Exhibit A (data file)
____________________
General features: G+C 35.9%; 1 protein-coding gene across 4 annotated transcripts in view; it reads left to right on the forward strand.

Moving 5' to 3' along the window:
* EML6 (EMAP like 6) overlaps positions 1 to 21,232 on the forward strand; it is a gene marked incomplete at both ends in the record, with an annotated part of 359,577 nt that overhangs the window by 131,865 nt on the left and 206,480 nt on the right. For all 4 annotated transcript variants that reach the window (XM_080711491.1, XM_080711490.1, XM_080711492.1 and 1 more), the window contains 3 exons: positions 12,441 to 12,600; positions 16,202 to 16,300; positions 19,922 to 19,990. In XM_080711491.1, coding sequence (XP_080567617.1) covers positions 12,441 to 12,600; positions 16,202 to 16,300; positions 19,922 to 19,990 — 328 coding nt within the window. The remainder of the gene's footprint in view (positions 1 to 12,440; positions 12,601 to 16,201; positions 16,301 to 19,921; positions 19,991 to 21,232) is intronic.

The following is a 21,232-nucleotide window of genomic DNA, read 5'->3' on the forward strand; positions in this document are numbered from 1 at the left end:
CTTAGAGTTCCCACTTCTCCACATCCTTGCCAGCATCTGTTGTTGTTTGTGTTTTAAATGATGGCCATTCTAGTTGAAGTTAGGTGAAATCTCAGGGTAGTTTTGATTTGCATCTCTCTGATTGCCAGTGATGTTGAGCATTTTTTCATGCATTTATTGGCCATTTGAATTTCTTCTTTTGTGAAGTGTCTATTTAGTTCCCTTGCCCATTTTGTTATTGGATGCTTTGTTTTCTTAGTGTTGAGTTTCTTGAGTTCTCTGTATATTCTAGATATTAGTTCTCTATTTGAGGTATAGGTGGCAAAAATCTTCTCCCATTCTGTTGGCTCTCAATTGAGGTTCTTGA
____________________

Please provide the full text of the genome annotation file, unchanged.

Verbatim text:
General features: G+C 35.9%; 1 protein-coding gene across 4 annotated transcripts in view; it reads left to right on the forward strand.

Moving 5' to 3' along the window:
* EML6 (EMAP like 6) overlaps positions 1 to 21,232 on the forward strand; it is a gene marked incomplete at both ends in the record, with an annotated part of 359,577 nt that overhangs the window by 131,865 nt on the left and 206,480 nt on the right. For all 4 annotated transcript variants that reach the window (XM_080711491.1, XM_080711490.1, XM_080711492.1 and 1 more), the window contains 3 exons: positions 12,441 to 12,600; positions 16,202 to 16,300; positions 19,922 to 19,990. In XM_080711491.1, coding sequence (XP_080567617.1) covers positions 12,441 to 12,600; positions 16,202 to 16,300; positions 19,922 to 19,990 — 328 coding nt within the window. The remainder of the gene's footprint in view (positions 1 to 12,440; positions 12,601 to 16,201; positions 16,301 to 19,921; positions 19,991 to 21,232) is intronic.

The following is a 21,232-nucleotide window of genomic DNA, read 5'->3' on the forward strand; positions in this document are numbered from 1 at the left end:
CTTAGAGTTCCCACTTCTCCACATCCTTGCCAGCATCTGTTGTTGTTTGTGTTTTAAATGATGGCCATTCTAGTTGAAGTTAGGTGAAATCTCAGGGTAGTTTTGATTTGCATCTCTCTGATTGCCAGTGATGTTGAGCATTTTTTCATGCATTTATTGGCCATTTGAATTTCTTCTTTTGTGAAGTGTCTATTTAGTTCCCTTGCCCATTTTGTTATTGGATGCTTTGTTTTCTTAGTGTTGAGTTTCTTGAGTTCTCTGTATATTCTAGATATTAGTTCTCTATTTGAGGTATAGGTGGCAAAAATCTTCTCCCATTCTGTTGGCTCTCAATTGAGGTTCTTGA